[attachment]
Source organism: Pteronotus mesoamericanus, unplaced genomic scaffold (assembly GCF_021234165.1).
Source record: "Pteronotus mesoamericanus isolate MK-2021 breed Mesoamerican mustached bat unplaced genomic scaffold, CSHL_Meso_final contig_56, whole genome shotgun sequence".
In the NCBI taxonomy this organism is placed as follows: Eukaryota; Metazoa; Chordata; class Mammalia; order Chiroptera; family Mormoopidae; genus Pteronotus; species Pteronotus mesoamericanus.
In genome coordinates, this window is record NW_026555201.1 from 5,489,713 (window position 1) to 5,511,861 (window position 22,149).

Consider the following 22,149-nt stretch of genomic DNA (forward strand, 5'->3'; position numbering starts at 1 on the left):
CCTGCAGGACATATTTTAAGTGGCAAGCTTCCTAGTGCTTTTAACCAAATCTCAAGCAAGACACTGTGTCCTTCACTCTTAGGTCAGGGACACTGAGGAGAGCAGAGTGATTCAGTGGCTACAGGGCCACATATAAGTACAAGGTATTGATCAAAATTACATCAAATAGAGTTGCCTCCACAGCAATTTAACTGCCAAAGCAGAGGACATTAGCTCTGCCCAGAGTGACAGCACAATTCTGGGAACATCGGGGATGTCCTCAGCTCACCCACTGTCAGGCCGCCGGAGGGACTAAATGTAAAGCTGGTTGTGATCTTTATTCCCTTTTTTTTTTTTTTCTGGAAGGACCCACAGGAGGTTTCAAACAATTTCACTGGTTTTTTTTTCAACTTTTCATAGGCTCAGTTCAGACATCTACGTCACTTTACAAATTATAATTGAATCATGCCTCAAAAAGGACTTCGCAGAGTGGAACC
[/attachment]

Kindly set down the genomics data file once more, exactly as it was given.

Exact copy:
Source organism: Pteronotus mesoamericanus, unplaced genomic scaffold (assembly GCF_021234165.1).
Source record: "Pteronotus mesoamericanus isolate MK-2021 breed Mesoamerican mustached bat unplaced genomic scaffold, CSHL_Meso_final contig_56, whole genome shotgun sequence".
In the NCBI taxonomy this organism is placed as follows: Eukaryota; Metazoa; Chordata; class Mammalia; order Chiroptera; family Mormoopidae; genus Pteronotus; species Pteronotus mesoamericanus.
In genome coordinates, this window is record NW_026555201.1 from 5,489,713 (window position 1) to 5,511,861 (window position 22,149).

Consider the following 22,149-nt stretch of genomic DNA (forward strand, 5'->3'; position numbering starts at 1 on the left):
CCTGCAGGACATATTTTAAGTGGCAAGCTTCCTAGTGCTTTTAACCAAATCTCAAGCAAGACACTGTGTCCTTCACTCTTAGGTCAGGGACACTGAGGAGAGCAGAGTGATTCAGTGGCTACAGGGCCACATATAAGTACAAGGTATTGATCAAAATTACATCAAATAGAGTTGCCTCCACAGCAATTTAACTGCCAAAGCAGAGGACATTAGCTCTGCCCAGAGTGACAGCACAATTCTGGGAACATCGGGGATGTCCTCAGCTCACCCACTGTCAGGCCGCCGGAGGGACTAAATGTAAAGCTGGTTGTGATCTTTATTCCCTTTTTTTTTTTTTTCTGGAAGGACCCACAGGAGGTTTCAAACAATTTCACTGGTTTTTTTTTCAACTTTTCATAGGCTCAGTTCAGACATCTACGTCACTTTACAAATTATAATTGAATCATGCCTCAAAAAGGACTTCGCAGAGTGGAACC